A recent report in The Wall Street Journal found that nearly one-third of Americans surveyed believe that China has surpassed the United States as the world’s “dominant economic power.” Never mind the fact that the United States has nearly twice China’s GDP or that our young country is no match for the thousands of years of China’s global merchant history.
In general, the history of the Jews in China is long, friendly, and complimentary. As early as the first century C.E., China’s merchant economy brought Jews east along the famed Silk Road. Jewish settlements were established in western China in 960 C.E. and a synagogue was built there in 1163 C.E. Some of the literature documenting Marco Polo’s travels suggests that when he “discovered” China he was surprised to find that Jews were already well established and prosperous there.
My family hasn’t been in China nearly that long. Unlike our forefathers, we traveled west to China from California in August 2010. Commerce and a sense of adventure lured us from the beaches of Santa Monica to the often gray and not-at-all-organic Beijing. My wife and I, our 12-year-old son and 10-year-old daughter, two dogs, and a container of “necessities” accompanied us on this journey.
We joined a community of about 2,000 Jews residing in a city of more than 20 million. As we settled in Beijing, we made an effort to stay involved in Jewish life. We joined Kehillat Beijing, and our children enrolled in its religious school.
Kehillat Beijing, part of the Reform Jewish movement, dates from the late 1970s, when a small group of North American Jews arrived and set up the community-led synagogue. Chabad came to Beijing in 2001 and, in 2011, opened a new Jewish community complex, complete with a kosher restaurant and shops. Chabad also runs Ganeinu, the only Jewish day school in Northern China.
When our children began to prepare for their bar and bat mitzvah, respectively, we used Skype to connect with our community in Los Angeles — Nashuva, a Jewish spiritual outreach movement founded by Rabbi Naomi Levy. And we flew back to L.A. to celebrate the simchas with family, friends, the rabbi, and the Nashuva Band. Although we’ve created a community of friends in Beijing — Jews and non-Jews from around the world — we wanted to be “home” for the simchas.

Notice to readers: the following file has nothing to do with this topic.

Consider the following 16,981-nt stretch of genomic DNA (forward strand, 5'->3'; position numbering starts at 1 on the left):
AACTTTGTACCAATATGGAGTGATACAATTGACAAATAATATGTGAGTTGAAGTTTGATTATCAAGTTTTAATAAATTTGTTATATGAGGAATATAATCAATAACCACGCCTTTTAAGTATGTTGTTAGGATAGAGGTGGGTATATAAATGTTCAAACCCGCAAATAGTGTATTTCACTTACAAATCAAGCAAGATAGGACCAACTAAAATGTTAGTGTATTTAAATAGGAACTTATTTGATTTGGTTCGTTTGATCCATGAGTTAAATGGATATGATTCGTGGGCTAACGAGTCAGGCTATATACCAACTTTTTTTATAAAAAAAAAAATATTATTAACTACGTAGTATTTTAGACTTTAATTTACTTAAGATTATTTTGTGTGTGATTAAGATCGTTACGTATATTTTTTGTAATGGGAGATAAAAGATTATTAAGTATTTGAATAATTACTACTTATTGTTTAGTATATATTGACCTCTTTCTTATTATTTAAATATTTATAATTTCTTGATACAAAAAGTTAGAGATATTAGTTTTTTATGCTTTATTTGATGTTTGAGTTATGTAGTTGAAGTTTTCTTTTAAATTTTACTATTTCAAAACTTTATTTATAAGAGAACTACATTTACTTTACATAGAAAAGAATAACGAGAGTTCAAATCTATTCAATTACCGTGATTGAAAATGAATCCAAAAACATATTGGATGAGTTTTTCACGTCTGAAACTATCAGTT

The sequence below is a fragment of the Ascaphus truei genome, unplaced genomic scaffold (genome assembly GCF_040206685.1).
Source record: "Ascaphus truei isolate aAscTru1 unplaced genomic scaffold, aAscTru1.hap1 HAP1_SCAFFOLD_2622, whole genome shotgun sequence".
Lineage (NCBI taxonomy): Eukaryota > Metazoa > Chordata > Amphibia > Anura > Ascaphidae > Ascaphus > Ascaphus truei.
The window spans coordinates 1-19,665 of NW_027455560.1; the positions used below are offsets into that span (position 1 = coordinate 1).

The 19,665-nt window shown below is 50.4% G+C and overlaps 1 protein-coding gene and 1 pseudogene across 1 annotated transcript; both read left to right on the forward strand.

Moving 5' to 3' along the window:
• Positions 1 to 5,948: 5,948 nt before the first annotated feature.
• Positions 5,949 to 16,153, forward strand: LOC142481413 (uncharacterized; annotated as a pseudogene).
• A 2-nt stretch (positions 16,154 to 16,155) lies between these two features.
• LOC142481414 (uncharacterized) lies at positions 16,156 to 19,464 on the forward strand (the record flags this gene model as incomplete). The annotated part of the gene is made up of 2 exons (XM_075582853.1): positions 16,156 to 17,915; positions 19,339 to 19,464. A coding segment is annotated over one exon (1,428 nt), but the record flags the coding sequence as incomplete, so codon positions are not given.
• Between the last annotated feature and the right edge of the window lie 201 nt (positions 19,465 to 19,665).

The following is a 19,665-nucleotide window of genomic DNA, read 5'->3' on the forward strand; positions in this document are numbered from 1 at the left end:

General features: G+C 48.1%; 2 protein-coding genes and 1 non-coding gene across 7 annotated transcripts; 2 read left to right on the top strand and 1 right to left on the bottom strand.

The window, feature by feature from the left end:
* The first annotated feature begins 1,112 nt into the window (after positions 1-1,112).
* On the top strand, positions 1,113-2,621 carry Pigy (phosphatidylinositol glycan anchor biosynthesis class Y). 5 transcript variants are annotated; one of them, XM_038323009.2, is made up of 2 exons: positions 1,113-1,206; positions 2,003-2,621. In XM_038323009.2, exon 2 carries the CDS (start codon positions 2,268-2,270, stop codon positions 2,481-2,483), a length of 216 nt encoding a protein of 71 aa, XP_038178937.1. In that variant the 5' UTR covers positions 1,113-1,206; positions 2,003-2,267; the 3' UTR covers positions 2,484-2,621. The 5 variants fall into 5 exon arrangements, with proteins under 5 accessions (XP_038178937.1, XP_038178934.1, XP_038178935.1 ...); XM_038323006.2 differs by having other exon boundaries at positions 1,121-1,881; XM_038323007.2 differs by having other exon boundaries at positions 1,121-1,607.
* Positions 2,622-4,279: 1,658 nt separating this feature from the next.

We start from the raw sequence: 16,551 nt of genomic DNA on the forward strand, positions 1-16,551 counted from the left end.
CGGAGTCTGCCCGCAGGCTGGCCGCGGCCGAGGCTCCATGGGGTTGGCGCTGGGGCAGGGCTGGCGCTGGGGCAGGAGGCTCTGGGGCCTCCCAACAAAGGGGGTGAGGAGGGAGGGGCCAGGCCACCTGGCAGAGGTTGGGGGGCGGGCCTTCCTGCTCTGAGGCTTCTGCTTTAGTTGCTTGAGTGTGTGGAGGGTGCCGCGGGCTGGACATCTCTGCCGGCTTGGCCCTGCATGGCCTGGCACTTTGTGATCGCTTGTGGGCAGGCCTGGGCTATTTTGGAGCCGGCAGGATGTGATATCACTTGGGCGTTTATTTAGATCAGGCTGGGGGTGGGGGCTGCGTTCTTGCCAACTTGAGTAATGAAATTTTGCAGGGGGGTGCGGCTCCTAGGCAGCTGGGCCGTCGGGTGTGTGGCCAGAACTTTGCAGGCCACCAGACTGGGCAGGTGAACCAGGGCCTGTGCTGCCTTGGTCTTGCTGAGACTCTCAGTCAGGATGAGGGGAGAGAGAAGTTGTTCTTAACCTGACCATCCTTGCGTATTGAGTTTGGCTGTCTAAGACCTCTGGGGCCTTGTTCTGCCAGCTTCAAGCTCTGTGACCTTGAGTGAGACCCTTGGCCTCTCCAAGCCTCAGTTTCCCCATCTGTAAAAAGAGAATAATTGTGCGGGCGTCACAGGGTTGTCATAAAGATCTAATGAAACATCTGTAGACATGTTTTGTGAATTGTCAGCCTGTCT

We are living in China at a time of tremendous change. China’s rapid rise in the global economy has been met abroad with a mixture of admiration and fear. True, China has a tightly controlled society that doesn’t embrace the American values of liberty, democracy, and human rights. At the same time, the country has transformed itself in a couple of generations. We were surprised to discover that the Chinese are the most enterprising and “capitalistic” people we’ve ever encountered. So what are we to make of this as Jews and Americans?
My Chinese friends admire the strength of the Jewish Diaspora, our educational and intellectual achievements, and our entrepreneurial successes. They note that they are the oldest civilization in the East and the Jews are the oldest civilization in the West. Liu Qibao, a senior Communist Party of China official, recently told The Jerusalem Post that both the Chinese and the Jews are great nations with long histories that have made indelible contributions to civilization. He felt that both countries have endured hardships that have contributed to a mutual understanding between the countries.
Jews and Chinese place family, tradition, and education at the center of our beliefs. I think we can look to these shared values as a way of viewing China and its changing role in the world. The emphasis on tradition that Tevye famously sang about in “Fiddler on the Roof” is prevalent in everything the Chinese and Jewish people do. This is essentially another manifestation of wisdom passed down and embodied in culture.
Today’s Chinese are working to overcome the hardships of their agrarian past by pushing the economy up the value chain to manufactured goods and professional services. Students studying abroad return home with a renewed commitment to move their country ahead, having seen that competition and cooperation are both necessary in a global economy.
As Gao Yanping, China’s ambassador to Israel, wrote following Israeli Prime Minister Benjamin Netanyahu’s visit in China several months ago: “With the interdependence between countries deepening in the globalized world, China and Israel have a shared destiny. The closer our cooperation is, the more benefits will accrue for both our peoples, and the more contributions we will be able to make to regional stability, world peace and global prosperity.”1
Embracing these values may lead us to discover that Americans and Chinese, Jews and non-Jews, have more in common than we thought.email print